Most people ask: Why would you do that? It’s a good question. I have to admit, it does seem kind of crazy when I say the distances, one after the other, after the other.
I think I love the training best. A solid routine imposed on my scatterbrain week. Small, achievable goals, getting slightly bigger each time. I’ve done more today than before. Listed targets ticked off at a pace that’s much quicker than the two-inch-forward-one-inch-back of the everyday.
There are the long cycle rides around my beautiful Gower roads. I notice things I’d never have time to see in a car. With the passing weeks, a parade of hedgerow flowers; rouge daffs, bluebells, pink campions. A badger, preserved in perfect 2D. A farmhouse stripped of its paint one week, splendid white the next. You might have guessed, I’m not the fastest on the bike.
For once, I feel the difference of food. The kick of a carb bar halfway through a ride. The boost of an isotonic drink on a run. The craving for protein at the end of the day.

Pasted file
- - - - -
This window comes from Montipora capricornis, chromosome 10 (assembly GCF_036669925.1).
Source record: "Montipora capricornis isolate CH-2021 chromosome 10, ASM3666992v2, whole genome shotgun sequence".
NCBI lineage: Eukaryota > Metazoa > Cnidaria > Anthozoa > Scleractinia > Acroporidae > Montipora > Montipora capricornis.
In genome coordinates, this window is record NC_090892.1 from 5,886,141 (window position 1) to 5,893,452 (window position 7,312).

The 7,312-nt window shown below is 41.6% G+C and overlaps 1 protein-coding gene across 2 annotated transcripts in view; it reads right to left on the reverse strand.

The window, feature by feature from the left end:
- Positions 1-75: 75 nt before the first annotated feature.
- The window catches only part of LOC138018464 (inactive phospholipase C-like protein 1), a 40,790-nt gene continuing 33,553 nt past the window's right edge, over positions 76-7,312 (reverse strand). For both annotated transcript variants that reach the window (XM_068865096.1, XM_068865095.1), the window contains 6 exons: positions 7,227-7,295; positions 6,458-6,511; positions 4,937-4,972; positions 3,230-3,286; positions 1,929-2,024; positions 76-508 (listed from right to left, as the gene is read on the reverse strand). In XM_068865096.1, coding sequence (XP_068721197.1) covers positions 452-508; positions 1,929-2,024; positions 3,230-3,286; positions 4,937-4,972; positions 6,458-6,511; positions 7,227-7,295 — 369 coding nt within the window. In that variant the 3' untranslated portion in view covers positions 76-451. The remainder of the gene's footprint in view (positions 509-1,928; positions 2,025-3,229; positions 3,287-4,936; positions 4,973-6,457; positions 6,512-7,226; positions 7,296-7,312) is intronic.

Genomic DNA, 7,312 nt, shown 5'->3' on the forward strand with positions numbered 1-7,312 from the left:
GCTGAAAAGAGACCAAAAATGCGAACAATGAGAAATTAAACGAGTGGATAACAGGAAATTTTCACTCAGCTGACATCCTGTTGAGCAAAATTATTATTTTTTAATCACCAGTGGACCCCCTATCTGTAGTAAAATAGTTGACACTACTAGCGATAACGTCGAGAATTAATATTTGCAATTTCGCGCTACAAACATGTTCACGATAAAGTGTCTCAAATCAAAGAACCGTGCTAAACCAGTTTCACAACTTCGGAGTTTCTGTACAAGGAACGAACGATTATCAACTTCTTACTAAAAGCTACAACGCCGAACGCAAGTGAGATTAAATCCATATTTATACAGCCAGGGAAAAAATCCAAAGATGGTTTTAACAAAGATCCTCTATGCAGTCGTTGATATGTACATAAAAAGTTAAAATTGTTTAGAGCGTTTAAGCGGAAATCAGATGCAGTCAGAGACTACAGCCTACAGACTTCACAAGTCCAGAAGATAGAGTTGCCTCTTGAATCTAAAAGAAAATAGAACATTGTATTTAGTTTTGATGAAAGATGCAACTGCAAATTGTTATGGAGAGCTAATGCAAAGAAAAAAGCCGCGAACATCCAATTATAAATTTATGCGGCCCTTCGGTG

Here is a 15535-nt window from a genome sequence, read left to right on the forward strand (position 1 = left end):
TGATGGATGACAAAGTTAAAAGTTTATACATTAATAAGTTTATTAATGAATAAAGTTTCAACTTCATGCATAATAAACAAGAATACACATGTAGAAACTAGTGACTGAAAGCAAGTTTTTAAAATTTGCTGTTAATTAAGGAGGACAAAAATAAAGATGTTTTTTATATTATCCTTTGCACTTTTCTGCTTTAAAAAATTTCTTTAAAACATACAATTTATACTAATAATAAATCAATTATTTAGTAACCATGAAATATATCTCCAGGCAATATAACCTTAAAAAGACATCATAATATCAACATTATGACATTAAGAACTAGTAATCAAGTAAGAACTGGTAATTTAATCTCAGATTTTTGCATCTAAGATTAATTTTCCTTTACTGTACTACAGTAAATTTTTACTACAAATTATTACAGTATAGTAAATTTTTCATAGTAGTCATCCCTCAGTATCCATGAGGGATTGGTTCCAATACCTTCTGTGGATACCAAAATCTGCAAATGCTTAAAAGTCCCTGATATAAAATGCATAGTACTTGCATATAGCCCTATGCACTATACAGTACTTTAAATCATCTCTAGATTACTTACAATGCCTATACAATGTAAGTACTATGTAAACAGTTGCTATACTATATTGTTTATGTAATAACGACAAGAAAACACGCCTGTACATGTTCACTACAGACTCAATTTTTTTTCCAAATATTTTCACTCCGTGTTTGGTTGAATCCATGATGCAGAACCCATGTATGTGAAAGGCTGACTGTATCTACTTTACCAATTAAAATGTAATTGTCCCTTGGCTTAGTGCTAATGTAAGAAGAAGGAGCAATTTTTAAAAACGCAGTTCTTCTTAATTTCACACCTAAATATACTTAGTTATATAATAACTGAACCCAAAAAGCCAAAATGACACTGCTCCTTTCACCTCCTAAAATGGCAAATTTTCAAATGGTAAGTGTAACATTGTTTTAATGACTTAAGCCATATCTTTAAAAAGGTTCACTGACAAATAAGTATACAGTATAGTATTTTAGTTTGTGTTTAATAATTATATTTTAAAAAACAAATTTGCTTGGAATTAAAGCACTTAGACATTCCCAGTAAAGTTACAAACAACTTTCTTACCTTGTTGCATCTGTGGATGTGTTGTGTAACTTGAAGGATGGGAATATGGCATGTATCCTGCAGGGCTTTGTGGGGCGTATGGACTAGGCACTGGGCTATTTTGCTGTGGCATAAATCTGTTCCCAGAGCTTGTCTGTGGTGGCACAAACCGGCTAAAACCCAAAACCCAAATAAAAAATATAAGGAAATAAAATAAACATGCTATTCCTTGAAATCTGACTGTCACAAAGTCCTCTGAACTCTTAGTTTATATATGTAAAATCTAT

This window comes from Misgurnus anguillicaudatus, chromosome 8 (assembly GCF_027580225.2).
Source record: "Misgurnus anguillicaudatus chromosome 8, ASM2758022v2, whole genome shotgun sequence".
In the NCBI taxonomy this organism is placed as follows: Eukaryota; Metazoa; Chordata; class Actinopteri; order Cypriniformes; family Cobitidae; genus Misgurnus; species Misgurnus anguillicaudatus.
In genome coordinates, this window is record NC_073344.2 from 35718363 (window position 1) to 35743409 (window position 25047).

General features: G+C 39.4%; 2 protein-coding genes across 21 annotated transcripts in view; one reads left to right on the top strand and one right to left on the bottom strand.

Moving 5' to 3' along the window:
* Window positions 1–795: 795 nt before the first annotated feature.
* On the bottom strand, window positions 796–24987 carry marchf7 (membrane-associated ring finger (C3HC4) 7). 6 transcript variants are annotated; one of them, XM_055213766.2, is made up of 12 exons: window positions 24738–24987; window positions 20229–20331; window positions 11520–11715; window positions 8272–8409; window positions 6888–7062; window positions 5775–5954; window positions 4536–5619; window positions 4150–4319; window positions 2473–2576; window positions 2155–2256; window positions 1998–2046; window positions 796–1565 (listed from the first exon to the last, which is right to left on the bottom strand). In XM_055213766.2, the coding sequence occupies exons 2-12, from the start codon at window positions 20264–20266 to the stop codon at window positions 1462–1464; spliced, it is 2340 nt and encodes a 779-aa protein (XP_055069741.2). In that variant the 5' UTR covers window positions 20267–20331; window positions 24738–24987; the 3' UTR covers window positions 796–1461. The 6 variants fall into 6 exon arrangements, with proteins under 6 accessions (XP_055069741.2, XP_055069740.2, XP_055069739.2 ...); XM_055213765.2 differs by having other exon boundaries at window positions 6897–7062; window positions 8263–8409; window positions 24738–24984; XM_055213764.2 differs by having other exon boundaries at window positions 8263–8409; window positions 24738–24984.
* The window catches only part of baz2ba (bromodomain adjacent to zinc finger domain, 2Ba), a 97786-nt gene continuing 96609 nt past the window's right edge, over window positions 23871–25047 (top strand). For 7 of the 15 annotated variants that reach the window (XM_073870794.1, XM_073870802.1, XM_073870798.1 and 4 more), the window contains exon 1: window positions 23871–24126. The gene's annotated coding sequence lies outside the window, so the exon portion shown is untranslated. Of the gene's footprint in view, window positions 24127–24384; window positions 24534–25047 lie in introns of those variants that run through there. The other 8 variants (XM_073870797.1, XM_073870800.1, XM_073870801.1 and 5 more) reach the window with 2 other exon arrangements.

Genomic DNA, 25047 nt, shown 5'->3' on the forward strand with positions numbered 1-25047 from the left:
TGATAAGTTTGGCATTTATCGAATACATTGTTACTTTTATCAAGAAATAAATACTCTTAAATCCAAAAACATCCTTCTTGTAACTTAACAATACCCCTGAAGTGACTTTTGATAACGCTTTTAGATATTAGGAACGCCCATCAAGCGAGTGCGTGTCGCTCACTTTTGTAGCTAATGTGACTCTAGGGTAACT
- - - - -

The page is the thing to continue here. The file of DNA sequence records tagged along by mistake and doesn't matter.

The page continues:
Injuries aren’t fun, but I’d be lying if I said I don’t enjoy playing physio to myself. Just for a few weeks, I’m the footballers I idolised as a kid. No, I can’t go out yet, my calf needs two more days.
There’s the feeling as the event approaches, that I might have done it all wrong. Anxiety that I won’t be able to make the course. It’s all part of it.
And then, the day. Lining out my shoes, goggles, race numbers, drinks and good luck socks the night before like a child on their first day of school.
Most people hate the swimming start; it’s a boil up of fists and feet and elbows. But there’s something about the silence when I put my face in the cold water and make my first stroke. It’s calming. Like when the aeroplane takes off and you realise, even if you’ve forgotten something, there’s nothing more you can do.
I overtake people. People overtake me. There is pain along the way. But the doubt is gone.
And finally, finally the finish. Aching legs and elation. Food. Hours of rerunning the best bits, the worst bits, with equal satisfaction. In years to come I’ll forget most of the views from the cycle, the conversations on the run, the supporters who waved me on. But the day itself will always be there. A tiny medal pinned to my timeline. A milestone and a smile.
That’s why I tri.
Exhausted at the end of the Gauntlet, Lough Cutra